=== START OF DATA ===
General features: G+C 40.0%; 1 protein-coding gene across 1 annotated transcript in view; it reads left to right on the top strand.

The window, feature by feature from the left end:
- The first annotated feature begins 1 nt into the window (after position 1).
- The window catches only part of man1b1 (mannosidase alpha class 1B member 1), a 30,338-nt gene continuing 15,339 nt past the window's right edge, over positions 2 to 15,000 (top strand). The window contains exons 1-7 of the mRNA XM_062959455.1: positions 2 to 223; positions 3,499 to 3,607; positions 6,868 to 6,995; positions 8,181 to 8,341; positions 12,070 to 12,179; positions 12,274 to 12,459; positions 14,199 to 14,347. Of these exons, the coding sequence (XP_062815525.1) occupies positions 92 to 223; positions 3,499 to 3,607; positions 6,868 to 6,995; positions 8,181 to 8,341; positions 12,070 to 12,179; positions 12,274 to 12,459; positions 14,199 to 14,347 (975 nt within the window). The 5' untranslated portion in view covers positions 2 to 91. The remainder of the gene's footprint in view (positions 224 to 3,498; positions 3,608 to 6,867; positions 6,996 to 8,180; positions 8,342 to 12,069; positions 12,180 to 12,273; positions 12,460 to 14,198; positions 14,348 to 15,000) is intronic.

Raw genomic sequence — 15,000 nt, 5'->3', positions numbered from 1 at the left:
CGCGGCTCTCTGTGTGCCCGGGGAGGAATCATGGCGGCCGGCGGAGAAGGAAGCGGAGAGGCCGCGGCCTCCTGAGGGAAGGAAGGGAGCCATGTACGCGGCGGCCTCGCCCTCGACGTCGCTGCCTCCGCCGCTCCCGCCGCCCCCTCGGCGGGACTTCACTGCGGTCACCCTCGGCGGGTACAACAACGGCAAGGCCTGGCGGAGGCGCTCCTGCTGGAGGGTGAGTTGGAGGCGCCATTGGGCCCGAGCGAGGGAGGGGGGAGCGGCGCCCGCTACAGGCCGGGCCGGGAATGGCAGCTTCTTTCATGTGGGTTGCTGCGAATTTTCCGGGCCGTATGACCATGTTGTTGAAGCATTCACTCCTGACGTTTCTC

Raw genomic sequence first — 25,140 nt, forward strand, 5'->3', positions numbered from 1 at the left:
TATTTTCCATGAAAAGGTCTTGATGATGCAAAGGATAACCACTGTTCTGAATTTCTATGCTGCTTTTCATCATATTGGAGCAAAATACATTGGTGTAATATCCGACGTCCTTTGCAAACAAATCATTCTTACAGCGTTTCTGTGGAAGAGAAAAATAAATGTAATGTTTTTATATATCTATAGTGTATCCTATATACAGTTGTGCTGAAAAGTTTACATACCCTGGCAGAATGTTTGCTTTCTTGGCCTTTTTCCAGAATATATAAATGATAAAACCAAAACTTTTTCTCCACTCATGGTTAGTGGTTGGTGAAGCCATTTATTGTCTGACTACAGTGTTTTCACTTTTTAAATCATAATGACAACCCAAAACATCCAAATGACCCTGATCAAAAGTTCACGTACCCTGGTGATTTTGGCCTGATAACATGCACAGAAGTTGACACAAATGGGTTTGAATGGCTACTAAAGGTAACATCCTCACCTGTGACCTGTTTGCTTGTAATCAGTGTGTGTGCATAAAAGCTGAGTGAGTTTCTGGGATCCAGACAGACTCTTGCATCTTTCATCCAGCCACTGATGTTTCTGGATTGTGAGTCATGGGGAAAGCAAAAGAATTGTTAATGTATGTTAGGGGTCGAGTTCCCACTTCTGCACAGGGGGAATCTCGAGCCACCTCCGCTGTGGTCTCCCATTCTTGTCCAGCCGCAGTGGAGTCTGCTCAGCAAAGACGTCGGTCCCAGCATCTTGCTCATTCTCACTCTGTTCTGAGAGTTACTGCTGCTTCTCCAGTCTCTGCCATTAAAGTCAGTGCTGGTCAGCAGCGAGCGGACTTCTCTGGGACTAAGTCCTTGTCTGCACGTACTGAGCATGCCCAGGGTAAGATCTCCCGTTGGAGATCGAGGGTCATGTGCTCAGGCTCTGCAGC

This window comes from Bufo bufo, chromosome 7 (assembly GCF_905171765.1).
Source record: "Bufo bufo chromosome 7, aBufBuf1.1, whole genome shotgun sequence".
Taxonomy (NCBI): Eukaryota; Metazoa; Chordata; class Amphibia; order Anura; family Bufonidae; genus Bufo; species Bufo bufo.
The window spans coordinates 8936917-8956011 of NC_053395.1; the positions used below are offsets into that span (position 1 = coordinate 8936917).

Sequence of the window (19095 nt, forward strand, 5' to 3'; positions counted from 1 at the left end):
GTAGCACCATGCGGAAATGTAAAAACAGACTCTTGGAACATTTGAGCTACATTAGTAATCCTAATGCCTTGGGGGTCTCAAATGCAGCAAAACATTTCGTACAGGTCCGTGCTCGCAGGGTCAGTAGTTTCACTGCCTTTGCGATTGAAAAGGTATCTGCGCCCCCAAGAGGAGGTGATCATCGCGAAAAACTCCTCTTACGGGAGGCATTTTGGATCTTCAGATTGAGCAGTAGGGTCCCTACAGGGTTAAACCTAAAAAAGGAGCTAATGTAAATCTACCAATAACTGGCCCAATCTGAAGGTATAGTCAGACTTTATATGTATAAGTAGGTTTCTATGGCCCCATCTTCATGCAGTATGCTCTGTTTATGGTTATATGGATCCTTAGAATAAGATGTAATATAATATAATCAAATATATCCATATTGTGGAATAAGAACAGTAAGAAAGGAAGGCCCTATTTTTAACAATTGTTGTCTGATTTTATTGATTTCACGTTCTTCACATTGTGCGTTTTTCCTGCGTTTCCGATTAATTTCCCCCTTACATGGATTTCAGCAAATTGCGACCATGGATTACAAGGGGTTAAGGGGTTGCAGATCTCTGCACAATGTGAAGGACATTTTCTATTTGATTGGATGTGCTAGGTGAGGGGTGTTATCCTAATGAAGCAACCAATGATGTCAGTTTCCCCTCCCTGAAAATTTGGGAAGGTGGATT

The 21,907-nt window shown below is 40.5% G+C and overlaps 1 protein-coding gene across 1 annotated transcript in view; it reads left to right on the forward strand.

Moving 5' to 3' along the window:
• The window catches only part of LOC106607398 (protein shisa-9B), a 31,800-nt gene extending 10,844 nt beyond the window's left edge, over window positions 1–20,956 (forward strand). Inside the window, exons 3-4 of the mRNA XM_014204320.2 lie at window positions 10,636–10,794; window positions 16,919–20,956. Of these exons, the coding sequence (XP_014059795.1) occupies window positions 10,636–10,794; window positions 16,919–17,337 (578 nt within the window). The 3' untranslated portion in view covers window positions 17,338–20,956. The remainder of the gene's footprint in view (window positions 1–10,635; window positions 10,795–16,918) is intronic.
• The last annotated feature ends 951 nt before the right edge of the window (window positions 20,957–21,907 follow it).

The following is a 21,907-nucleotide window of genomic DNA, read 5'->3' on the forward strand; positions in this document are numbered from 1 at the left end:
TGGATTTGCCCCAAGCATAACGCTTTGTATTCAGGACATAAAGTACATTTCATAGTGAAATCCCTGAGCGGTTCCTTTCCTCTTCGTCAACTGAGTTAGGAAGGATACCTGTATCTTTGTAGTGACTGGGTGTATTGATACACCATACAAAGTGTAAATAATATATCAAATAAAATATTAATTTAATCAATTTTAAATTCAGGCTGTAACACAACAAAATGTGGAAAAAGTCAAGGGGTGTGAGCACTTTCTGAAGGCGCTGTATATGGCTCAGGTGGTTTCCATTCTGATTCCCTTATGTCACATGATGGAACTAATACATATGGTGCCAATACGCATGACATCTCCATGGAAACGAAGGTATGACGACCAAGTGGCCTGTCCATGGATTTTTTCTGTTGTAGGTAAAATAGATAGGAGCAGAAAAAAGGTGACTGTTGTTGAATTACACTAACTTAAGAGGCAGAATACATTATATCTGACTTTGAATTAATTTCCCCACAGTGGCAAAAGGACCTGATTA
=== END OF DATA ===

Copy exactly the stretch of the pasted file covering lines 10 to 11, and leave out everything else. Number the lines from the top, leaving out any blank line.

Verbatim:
Source record: "Bufo bufo chromosome 7, aBufBuf1.1, whole genome shotgun sequence".
Taxonomy (NCBI): Eukaryota; Metazoa; Chordata; class Amphibia; order Anura; family Bufonidae; genus Bufo; species Bufo bufo.